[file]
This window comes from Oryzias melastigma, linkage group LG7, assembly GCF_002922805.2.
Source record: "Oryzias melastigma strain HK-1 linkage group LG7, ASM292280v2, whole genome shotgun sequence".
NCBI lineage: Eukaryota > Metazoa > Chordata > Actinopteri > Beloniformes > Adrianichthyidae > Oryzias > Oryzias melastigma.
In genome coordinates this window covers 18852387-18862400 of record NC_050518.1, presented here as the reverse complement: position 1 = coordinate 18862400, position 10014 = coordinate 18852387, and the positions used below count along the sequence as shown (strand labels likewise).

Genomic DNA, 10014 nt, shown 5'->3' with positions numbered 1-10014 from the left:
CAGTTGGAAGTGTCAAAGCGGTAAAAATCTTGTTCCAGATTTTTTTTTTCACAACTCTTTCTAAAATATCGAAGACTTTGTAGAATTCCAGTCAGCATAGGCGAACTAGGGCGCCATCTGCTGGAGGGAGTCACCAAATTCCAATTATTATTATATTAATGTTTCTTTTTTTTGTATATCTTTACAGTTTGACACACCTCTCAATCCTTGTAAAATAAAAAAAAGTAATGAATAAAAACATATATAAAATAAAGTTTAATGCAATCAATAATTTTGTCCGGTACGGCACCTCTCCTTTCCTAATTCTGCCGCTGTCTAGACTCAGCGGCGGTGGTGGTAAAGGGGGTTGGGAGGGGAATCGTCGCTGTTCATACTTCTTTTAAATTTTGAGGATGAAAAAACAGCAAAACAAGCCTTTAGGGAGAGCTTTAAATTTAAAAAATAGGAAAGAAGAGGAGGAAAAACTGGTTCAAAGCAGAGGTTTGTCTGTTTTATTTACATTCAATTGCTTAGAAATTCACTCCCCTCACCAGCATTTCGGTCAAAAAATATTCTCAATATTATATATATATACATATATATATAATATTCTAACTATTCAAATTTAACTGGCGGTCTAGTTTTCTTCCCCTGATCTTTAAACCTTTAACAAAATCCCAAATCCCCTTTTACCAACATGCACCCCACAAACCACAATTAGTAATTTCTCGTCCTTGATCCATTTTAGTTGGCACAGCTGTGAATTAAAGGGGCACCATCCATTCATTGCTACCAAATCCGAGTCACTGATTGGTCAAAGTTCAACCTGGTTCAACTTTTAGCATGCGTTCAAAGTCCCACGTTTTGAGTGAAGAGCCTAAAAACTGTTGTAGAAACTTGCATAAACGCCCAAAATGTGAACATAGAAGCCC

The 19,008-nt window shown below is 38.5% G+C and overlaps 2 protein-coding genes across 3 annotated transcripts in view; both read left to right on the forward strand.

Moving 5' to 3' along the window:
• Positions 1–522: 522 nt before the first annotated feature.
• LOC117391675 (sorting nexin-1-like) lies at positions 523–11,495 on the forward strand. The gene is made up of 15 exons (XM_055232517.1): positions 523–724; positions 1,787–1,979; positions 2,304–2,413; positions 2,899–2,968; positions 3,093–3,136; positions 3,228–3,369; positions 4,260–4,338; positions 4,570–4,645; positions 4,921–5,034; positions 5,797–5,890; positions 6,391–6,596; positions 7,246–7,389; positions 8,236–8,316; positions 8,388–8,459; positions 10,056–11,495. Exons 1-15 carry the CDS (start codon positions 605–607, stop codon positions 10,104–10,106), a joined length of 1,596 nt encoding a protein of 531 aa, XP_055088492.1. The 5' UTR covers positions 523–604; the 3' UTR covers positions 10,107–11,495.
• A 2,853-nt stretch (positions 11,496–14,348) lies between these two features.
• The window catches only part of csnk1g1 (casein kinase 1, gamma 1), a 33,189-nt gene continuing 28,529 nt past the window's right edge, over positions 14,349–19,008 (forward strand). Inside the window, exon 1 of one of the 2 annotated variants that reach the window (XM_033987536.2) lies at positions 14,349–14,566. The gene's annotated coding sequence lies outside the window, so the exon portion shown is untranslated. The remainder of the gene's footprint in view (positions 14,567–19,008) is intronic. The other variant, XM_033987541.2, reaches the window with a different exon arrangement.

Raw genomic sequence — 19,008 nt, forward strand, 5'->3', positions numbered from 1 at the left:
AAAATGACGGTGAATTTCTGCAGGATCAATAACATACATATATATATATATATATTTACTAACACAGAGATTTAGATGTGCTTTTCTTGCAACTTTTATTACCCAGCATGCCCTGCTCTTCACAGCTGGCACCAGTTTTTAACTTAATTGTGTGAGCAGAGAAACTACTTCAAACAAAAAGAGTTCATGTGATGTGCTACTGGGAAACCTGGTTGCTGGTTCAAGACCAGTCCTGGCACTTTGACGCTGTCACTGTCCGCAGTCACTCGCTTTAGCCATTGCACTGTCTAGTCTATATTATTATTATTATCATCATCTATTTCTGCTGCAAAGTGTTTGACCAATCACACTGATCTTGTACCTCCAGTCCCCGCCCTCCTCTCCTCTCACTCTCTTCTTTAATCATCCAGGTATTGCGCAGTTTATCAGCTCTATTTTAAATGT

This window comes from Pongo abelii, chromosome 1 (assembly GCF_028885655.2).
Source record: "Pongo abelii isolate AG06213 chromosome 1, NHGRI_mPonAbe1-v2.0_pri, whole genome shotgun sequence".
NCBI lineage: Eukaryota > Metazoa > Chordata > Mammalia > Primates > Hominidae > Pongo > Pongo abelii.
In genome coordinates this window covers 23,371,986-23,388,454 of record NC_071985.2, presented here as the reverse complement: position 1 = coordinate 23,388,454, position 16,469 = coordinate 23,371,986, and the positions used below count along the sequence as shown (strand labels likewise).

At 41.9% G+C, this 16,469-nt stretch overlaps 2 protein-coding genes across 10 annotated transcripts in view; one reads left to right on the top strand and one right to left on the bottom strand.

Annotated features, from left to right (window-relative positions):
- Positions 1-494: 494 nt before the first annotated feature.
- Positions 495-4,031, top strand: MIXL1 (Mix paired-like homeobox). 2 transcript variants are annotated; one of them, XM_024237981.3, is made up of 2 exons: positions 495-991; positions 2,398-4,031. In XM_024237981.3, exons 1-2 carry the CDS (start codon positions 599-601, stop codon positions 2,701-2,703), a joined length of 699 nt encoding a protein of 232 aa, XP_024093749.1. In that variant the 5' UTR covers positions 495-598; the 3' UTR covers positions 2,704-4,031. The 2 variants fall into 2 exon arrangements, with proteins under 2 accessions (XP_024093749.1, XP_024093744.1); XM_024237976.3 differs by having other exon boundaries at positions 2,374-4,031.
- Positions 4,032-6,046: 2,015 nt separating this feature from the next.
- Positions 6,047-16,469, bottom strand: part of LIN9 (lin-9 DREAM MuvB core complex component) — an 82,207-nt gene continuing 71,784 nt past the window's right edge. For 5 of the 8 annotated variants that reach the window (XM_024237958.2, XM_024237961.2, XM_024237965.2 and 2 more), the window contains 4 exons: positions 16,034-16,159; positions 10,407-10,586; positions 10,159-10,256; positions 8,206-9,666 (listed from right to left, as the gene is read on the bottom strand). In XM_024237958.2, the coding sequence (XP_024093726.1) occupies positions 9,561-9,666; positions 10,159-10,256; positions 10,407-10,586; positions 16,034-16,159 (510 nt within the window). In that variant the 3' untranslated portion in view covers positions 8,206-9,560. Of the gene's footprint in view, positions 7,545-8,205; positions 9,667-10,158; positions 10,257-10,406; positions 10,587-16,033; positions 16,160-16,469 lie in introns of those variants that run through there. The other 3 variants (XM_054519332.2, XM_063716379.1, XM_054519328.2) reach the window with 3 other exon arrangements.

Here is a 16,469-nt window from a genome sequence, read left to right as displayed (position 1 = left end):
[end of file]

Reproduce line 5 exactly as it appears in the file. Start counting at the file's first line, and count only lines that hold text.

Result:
Genomic DNA, 10014 nt, shown 5'->3' with positions numbered 1-10014 from the left: